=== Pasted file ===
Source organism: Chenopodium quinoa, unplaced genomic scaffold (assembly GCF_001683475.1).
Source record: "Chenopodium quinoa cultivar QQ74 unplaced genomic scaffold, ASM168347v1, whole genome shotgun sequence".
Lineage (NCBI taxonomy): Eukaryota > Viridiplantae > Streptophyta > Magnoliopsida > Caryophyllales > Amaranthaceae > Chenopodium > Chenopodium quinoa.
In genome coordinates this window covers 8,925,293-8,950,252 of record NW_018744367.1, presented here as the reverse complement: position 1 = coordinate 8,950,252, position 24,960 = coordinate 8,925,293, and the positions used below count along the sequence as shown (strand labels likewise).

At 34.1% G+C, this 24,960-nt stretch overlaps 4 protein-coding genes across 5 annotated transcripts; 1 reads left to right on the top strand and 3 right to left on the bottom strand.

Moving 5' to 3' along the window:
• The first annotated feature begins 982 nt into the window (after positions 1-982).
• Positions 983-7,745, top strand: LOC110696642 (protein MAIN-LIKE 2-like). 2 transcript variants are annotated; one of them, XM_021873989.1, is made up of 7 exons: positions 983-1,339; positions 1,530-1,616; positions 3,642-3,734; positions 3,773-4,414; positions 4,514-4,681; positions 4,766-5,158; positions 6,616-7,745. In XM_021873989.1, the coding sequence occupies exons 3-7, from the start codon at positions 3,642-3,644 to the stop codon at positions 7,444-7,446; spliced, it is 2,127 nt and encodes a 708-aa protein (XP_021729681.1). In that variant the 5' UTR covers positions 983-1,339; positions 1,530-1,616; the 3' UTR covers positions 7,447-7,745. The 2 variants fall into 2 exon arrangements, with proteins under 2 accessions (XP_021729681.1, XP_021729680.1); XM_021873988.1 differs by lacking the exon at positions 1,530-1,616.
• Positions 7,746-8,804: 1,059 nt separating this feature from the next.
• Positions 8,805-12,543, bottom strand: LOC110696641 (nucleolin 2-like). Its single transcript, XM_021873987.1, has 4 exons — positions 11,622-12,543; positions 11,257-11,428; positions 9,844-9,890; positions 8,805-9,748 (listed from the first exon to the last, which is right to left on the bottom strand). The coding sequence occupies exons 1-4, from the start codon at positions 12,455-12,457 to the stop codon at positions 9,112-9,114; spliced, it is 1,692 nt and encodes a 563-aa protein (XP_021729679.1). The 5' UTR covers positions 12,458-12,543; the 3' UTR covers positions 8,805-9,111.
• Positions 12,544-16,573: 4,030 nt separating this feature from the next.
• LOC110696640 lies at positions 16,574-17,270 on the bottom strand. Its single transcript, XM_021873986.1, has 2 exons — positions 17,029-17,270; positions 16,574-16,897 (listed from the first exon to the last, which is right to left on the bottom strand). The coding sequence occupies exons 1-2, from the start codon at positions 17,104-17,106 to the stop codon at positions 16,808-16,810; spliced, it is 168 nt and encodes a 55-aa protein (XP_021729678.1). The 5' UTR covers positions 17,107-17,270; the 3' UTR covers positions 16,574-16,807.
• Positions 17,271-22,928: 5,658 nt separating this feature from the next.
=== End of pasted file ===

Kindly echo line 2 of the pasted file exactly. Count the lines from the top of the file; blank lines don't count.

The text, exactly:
Source record: "Chenopodium quinoa cultivar QQ74 unplaced genomic scaffold, ASM168347v1, whole genome shotgun sequence".